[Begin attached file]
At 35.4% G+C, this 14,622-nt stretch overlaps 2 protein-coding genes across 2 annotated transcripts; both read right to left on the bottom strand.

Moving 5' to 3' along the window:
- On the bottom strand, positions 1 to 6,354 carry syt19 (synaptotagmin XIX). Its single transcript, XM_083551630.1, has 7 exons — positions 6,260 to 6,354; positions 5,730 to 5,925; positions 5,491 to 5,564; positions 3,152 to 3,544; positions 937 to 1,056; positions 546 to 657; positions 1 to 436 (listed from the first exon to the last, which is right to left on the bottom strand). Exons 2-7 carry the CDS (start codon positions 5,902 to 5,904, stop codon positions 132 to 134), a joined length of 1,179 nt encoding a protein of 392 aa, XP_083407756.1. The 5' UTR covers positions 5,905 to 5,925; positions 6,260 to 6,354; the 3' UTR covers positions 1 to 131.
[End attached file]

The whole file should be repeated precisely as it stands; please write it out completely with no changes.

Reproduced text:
At 35.4% G+C, this 14,622-nt stretch overlaps 2 protein-coding genes across 2 annotated transcripts; both read right to left on the bottom strand.

Moving 5' to 3' along the window:
- On the bottom strand, positions 1 to 6,354 carry syt19 (synaptotagmin XIX). Its single transcript, XM_083551630.1, has 7 exons — positions 6,260 to 6,354; positions 5,730 to 5,925; positions 5,491 to 5,564; positions 3,152 to 3,544; positions 937 to 1,056; positions 546 to 657; positions 1 to 436 (listed from the first exon to the last, which is right to left on the bottom strand). Exons 2-7 carry the CDS (start codon positions 5,902 to 5,904, stop codon positions 132 to 134), a joined length of 1,179 nt encoding a protein of 392 aa, XP_083407756.1. The 5' UTR covers positions 5,905 to 5,925; positions 6,260 to 6,354; the 3' UTR covers positions 1 to 131.